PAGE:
Cultivated Meat

MyriaMeat Unveils 100% Muscle Cultivated Pork Fillet

German biotech startup MyriaMeat announces that it has successfully developed a cultivated pork fillet made entirely from pig cells, without the use of scaffolds for cell support or added plant protein blends for shape.

The cultivated pork fillet was showcased at an event in Berlin hosted by the startup’s supporting investor, SPRIN-D, the Federal Agency for Disruptive Innovation.

“In our company, it’s now about implementation, no longer basic research, and we have demonstrated this with our prototype developed in Göttingen within just one year, CEO Florian Hüttner shares. 

Growing whole cuts

MyriaMeat uses patented medical technology based on pluripotent stem cells (iPSC) and parthenogenetic stem cells. This technology enables natural muscle growth, allowing the startup to grow meat pieces or whole cuts   one of cultivated meat’s challenges. 

Biotech startup MyriaMeat, a spin-off of the University of Göttingen, has come out of stealth mode, claiming it can cultivate 100% "real meat".
© MyriaMeat

While MyriaMeat has labelled this as a world first, other companies are also producing cultivated pork; when questioned as to the USP, the company said, “Our muscle can contract, this is what makes it so special. We are of the opinion that only pure muscle meat made from iSPC, which has the ability to contract and is free of other additions, is able to reproduce an animal muscle as well as possible,” Dr. Timm Eifler, CMO at MyriaMeat told Cultivated X.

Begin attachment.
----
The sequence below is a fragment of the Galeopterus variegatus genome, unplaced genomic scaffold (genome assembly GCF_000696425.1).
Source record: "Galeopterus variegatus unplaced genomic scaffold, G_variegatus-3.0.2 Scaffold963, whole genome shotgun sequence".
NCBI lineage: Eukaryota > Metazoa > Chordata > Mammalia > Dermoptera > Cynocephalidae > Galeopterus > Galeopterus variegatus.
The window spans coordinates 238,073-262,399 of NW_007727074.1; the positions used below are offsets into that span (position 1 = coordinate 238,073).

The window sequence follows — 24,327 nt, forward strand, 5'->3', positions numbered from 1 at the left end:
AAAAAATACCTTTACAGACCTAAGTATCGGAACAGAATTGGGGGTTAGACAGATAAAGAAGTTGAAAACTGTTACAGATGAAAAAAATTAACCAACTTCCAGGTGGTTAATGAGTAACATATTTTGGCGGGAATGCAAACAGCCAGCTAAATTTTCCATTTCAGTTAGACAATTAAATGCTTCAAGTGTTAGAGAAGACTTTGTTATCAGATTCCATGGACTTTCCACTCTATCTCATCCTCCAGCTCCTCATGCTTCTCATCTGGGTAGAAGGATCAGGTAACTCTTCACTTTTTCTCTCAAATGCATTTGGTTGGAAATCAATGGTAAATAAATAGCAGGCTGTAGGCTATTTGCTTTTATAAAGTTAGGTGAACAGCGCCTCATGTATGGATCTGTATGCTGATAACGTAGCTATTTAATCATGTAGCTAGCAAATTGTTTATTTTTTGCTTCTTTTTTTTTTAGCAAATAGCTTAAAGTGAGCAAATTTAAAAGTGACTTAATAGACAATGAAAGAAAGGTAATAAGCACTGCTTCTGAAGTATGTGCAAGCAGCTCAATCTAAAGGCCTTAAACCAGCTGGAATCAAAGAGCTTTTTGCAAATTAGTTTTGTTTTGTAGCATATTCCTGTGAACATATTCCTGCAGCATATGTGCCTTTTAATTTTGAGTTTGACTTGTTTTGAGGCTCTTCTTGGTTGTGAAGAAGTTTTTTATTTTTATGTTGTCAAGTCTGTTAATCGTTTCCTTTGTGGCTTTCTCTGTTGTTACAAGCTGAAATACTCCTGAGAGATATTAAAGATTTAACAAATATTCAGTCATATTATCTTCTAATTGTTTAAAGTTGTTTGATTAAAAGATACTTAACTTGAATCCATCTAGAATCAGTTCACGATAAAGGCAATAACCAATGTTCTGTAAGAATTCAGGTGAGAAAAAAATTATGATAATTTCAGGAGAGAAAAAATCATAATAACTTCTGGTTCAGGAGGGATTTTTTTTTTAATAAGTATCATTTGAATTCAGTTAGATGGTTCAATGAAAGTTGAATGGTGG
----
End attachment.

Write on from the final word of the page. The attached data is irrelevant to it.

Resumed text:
He added, “We do no genetic bypassing of natural muscle development (as in immortalization) and we have no genetic modifications.”

Other companies create whole cuts by combining cells and plant protein blends, or by using scaffolds, or fillers in their approach. However, the UK company 3DBT also claims to have developed a cultivated pork fillet without plant-based scaffolds, blends or fillers and announced its development last year as the world’s first “100% meat” cultivated steak.

When asked about 3DBT’s cultivated pork steak Eifler responded, “All the different approaches will make their contribution in making meat consumption better for the environment and the animals.”

Redefining meat consumption

Researchers from the University of Göttingen founded MyriaMeat in 2022 to leverage the worldwide license for the medical technology mentioned above, built on decades of medical research and over €40 millionThe startup has headquarters in Munich and operates a lab at Life Science Factory in Göttingen, where the cultivated pork was developed, according to the announcement.

MyriaMeat logo in a banner with the planet earth and a tree.
© MyriaMeat

The successful prototype represents a major technological achievement that validates the technology and the startup’s cultivated meat platform. Now that the biotech is marking its transition from basic research to application, MyriaMeat is getting ready to scale the platform and host its first tasting event later this year.

MyriaMeat also announced that it is growing its network of industrial partners and potential investors to support its next growth phase and become a “relevant partner for the development of innovative foods with alternative proteins.” 

Hüttner adds: “Our vision is to redefine meat consumption in line with the needs of a growing world population and environmental protection, significantly reducing the CO2 emissions of meat production.”




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